The White House on Friday barred a few news networks from its press briefing, as President Donald Trump continues to fight against those who allegedly spread “fake news.”
Media houses like CNN, the New York Times, Buzzfeed, the Los Angeles Times and Politico were all denied access.
The briefing was a “gaggle” — an informal session that’s on the record, but without cameras televising the event.
However, NBC, ABC, CBS, and Fox, Breitbart, the Washington Times, and One America News Network were all given access.
The Associated Press and Time reportedly boycotted the briefing.
Editor-in-chief of BuzzFeed News, Ben Smith in a statement, said: “While we strongly object to the White House’s apparent attempt to punish news outlets whose coverage it does not like, we won’t let these latest antics distract us from continuing to cover this administration fairly and aggressively.”
The president of the White House Correspondents Association, Jeff Mason, said they will discuss the development.
“The WHCA board is protesting strongly against how today’s gaggle is being handled by the White House,” Mason, who is also chief white house correspondent for Reuters, said.
Executive editor of the New York Times, Dean Baquet, also issued a statement to the paper.
He said: “Nothing like this has ever happened at the White House in our long history of covering multiple administrations of different parties,” Baquet said in the statement. “We strongly protest the exclusion of The New York Times and the other news organizations. Free media access to a transparent government is obviously of crucial national interest.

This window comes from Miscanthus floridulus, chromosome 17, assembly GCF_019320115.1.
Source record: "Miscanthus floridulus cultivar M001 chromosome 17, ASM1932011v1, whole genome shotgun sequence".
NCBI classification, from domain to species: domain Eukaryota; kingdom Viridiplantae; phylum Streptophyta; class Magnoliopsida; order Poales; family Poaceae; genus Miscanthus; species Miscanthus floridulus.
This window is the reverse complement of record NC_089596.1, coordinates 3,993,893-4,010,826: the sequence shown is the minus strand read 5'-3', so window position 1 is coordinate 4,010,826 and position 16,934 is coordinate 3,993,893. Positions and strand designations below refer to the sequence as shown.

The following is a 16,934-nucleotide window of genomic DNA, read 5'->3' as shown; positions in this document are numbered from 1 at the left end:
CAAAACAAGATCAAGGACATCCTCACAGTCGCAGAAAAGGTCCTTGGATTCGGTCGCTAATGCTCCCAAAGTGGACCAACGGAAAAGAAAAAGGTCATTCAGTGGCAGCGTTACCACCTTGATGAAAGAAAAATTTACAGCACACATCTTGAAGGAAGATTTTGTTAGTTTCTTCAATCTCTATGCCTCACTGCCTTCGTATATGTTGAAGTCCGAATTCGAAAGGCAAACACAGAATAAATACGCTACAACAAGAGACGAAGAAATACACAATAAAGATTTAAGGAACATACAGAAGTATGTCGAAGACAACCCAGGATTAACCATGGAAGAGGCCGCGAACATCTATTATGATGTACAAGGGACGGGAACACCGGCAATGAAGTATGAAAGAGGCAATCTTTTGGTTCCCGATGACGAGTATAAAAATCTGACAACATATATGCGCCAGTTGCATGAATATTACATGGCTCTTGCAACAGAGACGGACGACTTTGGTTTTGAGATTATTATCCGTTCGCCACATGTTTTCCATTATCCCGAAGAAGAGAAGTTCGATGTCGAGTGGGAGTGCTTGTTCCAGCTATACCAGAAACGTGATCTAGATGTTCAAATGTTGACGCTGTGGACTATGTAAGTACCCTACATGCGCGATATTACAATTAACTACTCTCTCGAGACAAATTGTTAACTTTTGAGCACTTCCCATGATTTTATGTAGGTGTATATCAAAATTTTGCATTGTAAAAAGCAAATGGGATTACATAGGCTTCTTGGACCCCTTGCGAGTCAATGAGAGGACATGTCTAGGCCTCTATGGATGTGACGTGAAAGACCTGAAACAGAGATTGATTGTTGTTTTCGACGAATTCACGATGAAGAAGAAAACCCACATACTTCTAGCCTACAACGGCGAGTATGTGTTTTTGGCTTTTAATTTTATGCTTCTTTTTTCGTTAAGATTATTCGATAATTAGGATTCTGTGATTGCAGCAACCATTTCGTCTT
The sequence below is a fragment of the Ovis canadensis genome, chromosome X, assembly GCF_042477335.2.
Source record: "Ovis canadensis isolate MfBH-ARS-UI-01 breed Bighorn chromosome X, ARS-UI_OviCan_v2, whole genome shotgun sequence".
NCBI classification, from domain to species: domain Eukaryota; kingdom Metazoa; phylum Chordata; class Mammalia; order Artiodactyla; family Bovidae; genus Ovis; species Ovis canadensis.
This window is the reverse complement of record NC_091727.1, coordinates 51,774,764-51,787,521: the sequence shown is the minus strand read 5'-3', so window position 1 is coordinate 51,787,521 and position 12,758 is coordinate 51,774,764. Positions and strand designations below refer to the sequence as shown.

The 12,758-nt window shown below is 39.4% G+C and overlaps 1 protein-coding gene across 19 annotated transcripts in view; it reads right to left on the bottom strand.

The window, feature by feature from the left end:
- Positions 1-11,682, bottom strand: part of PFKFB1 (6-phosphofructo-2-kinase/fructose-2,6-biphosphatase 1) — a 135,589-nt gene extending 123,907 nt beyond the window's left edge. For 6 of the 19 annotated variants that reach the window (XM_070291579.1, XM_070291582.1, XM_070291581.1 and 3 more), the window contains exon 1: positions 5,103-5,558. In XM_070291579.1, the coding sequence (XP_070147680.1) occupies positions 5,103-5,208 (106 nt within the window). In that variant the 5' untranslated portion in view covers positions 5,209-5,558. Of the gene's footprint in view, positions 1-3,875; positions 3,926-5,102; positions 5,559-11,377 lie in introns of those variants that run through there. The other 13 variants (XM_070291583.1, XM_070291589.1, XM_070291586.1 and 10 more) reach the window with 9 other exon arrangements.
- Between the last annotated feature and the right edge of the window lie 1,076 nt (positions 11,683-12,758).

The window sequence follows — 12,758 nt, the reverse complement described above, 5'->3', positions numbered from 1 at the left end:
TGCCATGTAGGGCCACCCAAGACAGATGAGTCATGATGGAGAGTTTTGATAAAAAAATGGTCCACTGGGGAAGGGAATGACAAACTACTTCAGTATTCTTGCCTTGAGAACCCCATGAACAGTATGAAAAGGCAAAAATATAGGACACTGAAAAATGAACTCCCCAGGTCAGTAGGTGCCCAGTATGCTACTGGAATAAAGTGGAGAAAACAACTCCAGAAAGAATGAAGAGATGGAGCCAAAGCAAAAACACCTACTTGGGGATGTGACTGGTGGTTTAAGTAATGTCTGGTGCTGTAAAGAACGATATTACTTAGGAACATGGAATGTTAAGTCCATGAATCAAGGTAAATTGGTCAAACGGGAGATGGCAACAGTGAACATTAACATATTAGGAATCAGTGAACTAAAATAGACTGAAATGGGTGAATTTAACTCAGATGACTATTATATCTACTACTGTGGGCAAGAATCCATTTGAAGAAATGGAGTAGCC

A White House communications official denied that the publications had been blocked.
Zimbawe’s doctor goes missing after masterminding strike
Fearless Zimbabwe’s minister of health has called on the government to address insecurity lapses that has lead to the disappearance Peter Magombeyi, the head of a doctor’s union, who disappeared on Saturday.
Fears are rising over the fate of Zimbabwe medical doctor Dr Peter Magombeyi after he sent a message to say he had been abducted in that country by unknown persons – apparently for demanding a “living wage”.
An AFP report earlier on Sunday quoted the Zimbabwe Hospital Doctor’s Association (ZHDA) as saying Magombeyi had not been heard from since he sent a WhatsApp message on Saturday night saying he had been “kidnapped by three men”.
Zimbabwe doctors, who earn a miserly equivalent of about R3 000 are on strike to press for better wages, equipment and medicines in state hospitals.
The ZHDA has reportedly accused state security forces of abducting the doctor because of his role in organising work stoppages.
This week some doctors said the death of deposed Robert Mugabe, 95, in a Singapore hospital on 6 September was an indication of how bad health services in Zimbabwe
“Dr Magombeyi’s crime is only to ask for a living wage for his profession. This is a reflection of the troubles born out of refusal to implement Political Reforms.”
The Zimbabwe government led by Emmerson Mnangagwa has not publicly commented on the doctor’s disappearance
South Africans ask Nigerians for forgiveness as they troop out in masses
Say no to Xenophobia, South Africans troop out in masses carrying banner and asking for forgiveness from Nigerians after weeks of xenophobic attacks.
The south Africans sangs as they marched through the street and also held up a banner which called for unity among Africans, week after the attack which led to destruction of properties and looting of shops owned by foreigners.
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